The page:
Created using tactics of fading/disappearing, Catalan sound and visual artist Carlos Martorell’s Shoeg presents its first album on 901 Editions, and disconnects from data servers which collect our own data offering zero transparency, thus resulting in not leaving digital traces of his action. The Swarm revolves around the idea of appropriation, generating data through a couple of movement sensors applied to the artist’s body and used to create sounds. Incorporating unorthodox ideas from black midi into the sound, the album draws inspiration from Adam Harper’s Infinite Music and Alexander Galloway’s Protocol books, finding its roots in the theory of Internet as a chaotic and uncontrollable organism.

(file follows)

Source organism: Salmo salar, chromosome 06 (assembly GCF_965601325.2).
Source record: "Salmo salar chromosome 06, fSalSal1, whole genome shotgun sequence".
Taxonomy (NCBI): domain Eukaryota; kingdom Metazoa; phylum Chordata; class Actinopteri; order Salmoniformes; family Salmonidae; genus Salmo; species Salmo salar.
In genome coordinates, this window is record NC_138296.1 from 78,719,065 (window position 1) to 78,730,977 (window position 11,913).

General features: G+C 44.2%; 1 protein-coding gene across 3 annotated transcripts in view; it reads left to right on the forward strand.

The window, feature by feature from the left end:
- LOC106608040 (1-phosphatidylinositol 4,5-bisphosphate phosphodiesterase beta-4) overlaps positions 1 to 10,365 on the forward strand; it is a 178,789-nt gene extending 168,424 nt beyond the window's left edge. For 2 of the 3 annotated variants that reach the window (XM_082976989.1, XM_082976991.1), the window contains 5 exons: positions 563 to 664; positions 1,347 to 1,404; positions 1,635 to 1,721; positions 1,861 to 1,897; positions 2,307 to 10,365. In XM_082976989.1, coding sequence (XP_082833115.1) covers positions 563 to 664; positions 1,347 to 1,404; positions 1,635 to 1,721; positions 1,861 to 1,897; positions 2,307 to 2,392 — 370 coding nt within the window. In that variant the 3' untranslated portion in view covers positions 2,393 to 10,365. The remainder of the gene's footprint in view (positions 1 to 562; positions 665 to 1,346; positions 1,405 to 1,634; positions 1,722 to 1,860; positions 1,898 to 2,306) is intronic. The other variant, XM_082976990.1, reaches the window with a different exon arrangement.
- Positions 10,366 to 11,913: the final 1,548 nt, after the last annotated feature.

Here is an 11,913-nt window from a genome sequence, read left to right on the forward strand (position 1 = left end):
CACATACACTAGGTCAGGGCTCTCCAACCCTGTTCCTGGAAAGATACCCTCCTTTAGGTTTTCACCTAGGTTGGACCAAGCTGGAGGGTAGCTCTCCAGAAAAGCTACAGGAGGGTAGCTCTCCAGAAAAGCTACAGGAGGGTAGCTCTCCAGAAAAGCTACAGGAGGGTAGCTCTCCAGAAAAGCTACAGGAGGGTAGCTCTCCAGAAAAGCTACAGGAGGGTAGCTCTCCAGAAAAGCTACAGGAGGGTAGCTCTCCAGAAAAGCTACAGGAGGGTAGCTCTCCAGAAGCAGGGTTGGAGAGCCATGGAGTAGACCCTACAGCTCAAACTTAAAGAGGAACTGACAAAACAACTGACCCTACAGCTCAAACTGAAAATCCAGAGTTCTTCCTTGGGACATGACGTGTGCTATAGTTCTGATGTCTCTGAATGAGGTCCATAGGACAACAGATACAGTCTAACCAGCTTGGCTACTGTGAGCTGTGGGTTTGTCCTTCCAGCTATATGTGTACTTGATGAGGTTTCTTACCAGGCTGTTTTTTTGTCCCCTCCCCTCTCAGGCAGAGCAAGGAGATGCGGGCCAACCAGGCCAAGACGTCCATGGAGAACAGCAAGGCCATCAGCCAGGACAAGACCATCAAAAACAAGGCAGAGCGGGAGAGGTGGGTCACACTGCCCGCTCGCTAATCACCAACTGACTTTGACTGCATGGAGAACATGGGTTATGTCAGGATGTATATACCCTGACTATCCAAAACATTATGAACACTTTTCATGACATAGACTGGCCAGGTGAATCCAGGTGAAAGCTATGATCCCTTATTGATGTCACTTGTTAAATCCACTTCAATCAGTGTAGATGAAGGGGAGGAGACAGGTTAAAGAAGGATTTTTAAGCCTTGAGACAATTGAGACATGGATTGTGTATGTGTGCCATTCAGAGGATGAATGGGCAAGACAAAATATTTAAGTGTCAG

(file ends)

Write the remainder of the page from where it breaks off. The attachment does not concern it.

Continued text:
The music is dramatic, subtle yet powerful, with its wide dynamic range. Large numbers of notes are layered in close proximity to one another, and the sound’s soul unfolds itself as its tension goes, expanding in various unpredictable movements, sometimes warped with timbral changes in motion, other times on the verge of vanishing, revealing Shoeg’s interest in privacy and concern about being trapped in contemporary forms of control of big platforms.
“The fact that our body is constantly traced and measured is nothing new at this point. In this society we need obfuscation techniques and strategies for camouflaging and fading ourselves into the background, so we retain control of our bodies. Some of these tactics involve chaos and voids, low res behaviours or keeping awareness of our traces. The Swarm is a collection of sound sketches based on emotional data collected in a silo by my own body and by my own will”.